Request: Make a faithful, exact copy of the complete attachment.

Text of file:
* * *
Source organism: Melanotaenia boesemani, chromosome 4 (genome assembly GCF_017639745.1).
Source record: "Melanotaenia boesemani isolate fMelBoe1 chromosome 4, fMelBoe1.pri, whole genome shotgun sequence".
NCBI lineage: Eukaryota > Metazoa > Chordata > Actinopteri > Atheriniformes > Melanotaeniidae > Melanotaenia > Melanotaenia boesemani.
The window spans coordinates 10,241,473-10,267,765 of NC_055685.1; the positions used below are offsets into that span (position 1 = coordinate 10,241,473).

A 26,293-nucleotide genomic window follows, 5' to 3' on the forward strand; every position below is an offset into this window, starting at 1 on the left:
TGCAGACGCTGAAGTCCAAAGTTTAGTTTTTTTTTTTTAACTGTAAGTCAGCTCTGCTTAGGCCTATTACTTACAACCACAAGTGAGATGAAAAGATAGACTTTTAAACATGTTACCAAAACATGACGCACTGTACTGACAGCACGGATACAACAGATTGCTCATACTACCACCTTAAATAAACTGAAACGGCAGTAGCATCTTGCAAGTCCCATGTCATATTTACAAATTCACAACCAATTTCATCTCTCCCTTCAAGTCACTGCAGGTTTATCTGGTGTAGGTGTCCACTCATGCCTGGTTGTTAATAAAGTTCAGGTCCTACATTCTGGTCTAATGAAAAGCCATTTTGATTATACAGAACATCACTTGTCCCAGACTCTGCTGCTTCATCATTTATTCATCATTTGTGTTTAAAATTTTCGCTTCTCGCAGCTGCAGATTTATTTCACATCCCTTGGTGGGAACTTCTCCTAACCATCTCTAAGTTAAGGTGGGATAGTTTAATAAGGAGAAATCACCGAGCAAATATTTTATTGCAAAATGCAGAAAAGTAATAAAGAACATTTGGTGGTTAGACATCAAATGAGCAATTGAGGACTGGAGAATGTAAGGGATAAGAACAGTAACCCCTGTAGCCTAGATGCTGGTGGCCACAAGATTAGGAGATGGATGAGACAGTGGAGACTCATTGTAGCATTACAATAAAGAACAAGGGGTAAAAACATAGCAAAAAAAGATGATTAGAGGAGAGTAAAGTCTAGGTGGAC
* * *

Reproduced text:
Source organism: Melanotaenia boesemani, chromosome 4 (genome assembly GCF_017639745.1).
Source record: "Melanotaenia boesemani isolate fMelBoe1 chromosome 4, fMelBoe1.pri, whole genome shotgun sequence".
NCBI lineage: Eukaryota > Metazoa > Chordata > Actinopteri > Atheriniformes > Melanotaeniidae > Melanotaenia > Melanotaenia boesemani.
The window spans coordinates 10,241,473-10,267,765 of NC_055685.1; the positions used below are offsets into that span (position 1 = coordinate 10,241,473).

A 26,293-nucleotide genomic window follows, 5' to 3' on the forward strand; every position below is an offset into this window, starting at 1 on the left:
TGCAGACGCTGAAGTCCAAAGTTTAGTTTTTTTTTTTTAACTGTAAGTCAGCTCTGCTTAGGCCTATTACTTACAACCACAAGTGAGATGAAAAGATAGACTTTTAAACATGTTACCAAAACATGACGCACTGTACTGACAGCACGGATACAACAGATTGCTCATACTACCACCTTAAATAAACTGAAACGGCAGTAGCATCTTGCAAGTCCCATGTCATATTTACAAATTCACAACCAATTTCATCTCTCCCTTCAAGTCACTGCAGGTTTATCTGGTGTAGGTGTCCACTCATGCCTGGTTGTTAATAAAGTTCAGGTCCTACATTCTGGTCTAATGAAAAGCCATTTTGATTATACAGAACATCACTTGTCCCAGACTCTGCTGCTTCATCATTTATTCATCATTTGTGTTTAAAATTTTCGCTTCTCGCAGCTGCAGATTTATTTCACATCCCTTGGTGGGAACTTCTCCTAACCATCTCTAAGTTAAGGTGGGATAGTTTAATAAGGAGAAATCACCGAGCAAATATTTTATTGCAAAATGCAGAAAAGTAATAAAGAACATTTGGTGGTTAGACATCAAATGAGCAATTGAGGACTGGAGAATGTAAGGGATAAGAACAGTAACCCCTGTAGCCTAGATGCTGGTGGCCACAAGATTAGGAGATGGATGAGACAGTGGAGACTCATTGTAGCATTACAATAAAGAACAAGGGGTAAAAACATAGCAAAAAAAGATGATTAGAGGAGAGTAAAGTCTAGGTGGAC